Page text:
Paraphoma crown rot of pyrethrum (Tanacetum cinerariifolium)

Azin Moslemi, Peter Kevin Ades, Tim Groom, Pedro Crous, Marc Edward Nicolas, Paul William James Taylor

    Research output: Contribution to journal/periodicalArticleScientificpeer-review

    16 Citations (Scopus)


    Pyrethrum (Tanacetum cinerariifolium) is commercially cultivated for the extraction of natural pyrethrin insecticides from the oil glands inside seeds. Yield-decline has caused significant yield losses in Tasmania during the last decade. A new pathogen of pyrethrum causing crown rot and reduced growth of the plants in yield-decline affected fields of northern Tasmania was isolated from necrotic crown tissue and described as Paraphoma vinacea. Multigene phylogenetic identification of the pathogen also revealed that P. vinacea was a new species different from other Paraphoma type strains. Glasshouse pathogenicity experiments showed that P. vinacea significantly reduced below-ground and total biomass of pyrethrum plants two months after inoculation. Dull-tan to reddish-brown discoloration of the cortical and sub-cortical crown tissue was observed in 100% of the infected plants. Paraphoma vinacea infected 75% of the plants inoculated with root dip and soil drench inoculation techniques in an inoculation optim...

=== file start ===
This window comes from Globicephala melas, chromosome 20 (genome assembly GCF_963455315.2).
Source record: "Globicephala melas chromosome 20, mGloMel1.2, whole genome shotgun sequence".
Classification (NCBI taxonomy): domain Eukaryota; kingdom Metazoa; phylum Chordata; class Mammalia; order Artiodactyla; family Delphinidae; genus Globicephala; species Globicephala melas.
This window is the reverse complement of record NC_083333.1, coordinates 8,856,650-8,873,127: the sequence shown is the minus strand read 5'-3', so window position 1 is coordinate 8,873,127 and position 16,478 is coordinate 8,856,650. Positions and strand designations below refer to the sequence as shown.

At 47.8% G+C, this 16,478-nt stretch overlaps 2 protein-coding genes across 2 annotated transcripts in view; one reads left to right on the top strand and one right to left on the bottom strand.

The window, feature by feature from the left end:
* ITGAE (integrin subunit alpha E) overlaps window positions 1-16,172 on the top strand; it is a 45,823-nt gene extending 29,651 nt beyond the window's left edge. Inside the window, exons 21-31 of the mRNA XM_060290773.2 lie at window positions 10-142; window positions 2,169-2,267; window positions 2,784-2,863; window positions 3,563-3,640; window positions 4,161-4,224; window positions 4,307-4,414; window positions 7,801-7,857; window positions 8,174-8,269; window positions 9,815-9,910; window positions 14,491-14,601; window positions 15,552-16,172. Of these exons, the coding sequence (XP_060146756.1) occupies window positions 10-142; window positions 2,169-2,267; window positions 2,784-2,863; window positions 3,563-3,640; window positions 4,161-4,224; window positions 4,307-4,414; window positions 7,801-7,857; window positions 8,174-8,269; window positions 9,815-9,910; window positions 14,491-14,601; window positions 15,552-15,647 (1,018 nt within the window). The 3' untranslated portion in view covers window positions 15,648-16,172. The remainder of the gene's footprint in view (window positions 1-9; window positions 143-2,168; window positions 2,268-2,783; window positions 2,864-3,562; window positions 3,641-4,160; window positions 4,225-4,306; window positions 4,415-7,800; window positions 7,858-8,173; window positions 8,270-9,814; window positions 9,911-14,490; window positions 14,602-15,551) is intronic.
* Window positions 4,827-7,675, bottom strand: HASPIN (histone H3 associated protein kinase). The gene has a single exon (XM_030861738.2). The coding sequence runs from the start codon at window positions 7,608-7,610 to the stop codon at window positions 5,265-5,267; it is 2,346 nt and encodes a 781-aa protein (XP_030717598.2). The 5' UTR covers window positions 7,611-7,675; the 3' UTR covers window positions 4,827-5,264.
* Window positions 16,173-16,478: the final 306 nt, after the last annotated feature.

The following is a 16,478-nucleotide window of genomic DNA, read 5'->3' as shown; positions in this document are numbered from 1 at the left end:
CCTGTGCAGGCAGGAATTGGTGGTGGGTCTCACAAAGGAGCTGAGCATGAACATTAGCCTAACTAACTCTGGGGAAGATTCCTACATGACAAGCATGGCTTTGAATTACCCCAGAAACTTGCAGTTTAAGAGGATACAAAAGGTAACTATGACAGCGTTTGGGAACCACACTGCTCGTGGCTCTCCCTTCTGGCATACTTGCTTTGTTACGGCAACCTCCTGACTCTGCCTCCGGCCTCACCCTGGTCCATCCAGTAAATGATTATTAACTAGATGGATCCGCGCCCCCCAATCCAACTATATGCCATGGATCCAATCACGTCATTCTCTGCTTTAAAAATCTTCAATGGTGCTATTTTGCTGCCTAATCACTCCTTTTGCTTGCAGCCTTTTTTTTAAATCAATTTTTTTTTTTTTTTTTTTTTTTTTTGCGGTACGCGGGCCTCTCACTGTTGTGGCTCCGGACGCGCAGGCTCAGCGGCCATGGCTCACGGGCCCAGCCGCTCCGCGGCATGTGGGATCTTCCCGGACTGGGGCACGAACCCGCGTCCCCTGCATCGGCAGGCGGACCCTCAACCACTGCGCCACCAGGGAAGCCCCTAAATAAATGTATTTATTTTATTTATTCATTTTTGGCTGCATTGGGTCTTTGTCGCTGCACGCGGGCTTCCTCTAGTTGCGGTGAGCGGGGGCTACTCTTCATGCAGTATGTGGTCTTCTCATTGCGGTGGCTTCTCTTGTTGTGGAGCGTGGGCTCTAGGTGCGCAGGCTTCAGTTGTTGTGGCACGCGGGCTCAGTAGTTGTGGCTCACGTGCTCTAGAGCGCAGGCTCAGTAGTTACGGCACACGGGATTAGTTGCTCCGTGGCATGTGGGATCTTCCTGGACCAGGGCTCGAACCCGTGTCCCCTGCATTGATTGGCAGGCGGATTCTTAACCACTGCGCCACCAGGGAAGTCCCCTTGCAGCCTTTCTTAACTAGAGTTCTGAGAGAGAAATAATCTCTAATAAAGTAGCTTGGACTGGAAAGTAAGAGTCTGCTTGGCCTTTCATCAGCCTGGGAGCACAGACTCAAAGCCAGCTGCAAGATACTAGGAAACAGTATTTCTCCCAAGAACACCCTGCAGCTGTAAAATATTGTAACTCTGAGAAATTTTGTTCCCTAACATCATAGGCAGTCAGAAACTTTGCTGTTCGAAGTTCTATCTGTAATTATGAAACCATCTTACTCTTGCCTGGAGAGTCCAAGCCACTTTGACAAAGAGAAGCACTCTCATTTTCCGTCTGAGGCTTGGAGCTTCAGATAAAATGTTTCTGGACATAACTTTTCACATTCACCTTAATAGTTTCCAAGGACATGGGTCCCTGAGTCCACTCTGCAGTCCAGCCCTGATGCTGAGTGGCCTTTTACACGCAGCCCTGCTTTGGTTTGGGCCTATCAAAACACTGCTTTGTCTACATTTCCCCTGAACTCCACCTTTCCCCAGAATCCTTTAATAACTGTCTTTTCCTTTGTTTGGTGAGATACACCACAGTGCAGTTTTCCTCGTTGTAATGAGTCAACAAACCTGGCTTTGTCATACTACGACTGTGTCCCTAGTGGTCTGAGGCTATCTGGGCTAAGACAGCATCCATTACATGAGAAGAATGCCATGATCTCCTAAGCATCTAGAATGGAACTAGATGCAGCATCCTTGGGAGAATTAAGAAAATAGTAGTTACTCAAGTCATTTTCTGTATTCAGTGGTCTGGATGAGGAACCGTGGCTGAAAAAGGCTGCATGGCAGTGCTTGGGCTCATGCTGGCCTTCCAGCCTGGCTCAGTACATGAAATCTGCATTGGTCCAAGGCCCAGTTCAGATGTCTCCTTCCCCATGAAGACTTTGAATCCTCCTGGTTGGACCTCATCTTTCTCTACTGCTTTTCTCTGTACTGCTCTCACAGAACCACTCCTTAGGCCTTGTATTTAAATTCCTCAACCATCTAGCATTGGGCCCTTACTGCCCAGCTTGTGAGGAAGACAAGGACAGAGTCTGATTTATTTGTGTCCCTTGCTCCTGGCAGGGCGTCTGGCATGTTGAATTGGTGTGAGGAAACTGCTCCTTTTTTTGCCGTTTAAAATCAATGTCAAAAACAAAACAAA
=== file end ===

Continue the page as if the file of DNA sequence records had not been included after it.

Original languageEnglish
    Pages (from-to)2363-2369
    JournalPlant Disease
    Issue number12
    Publication statusPublished - 03 Aug 2016


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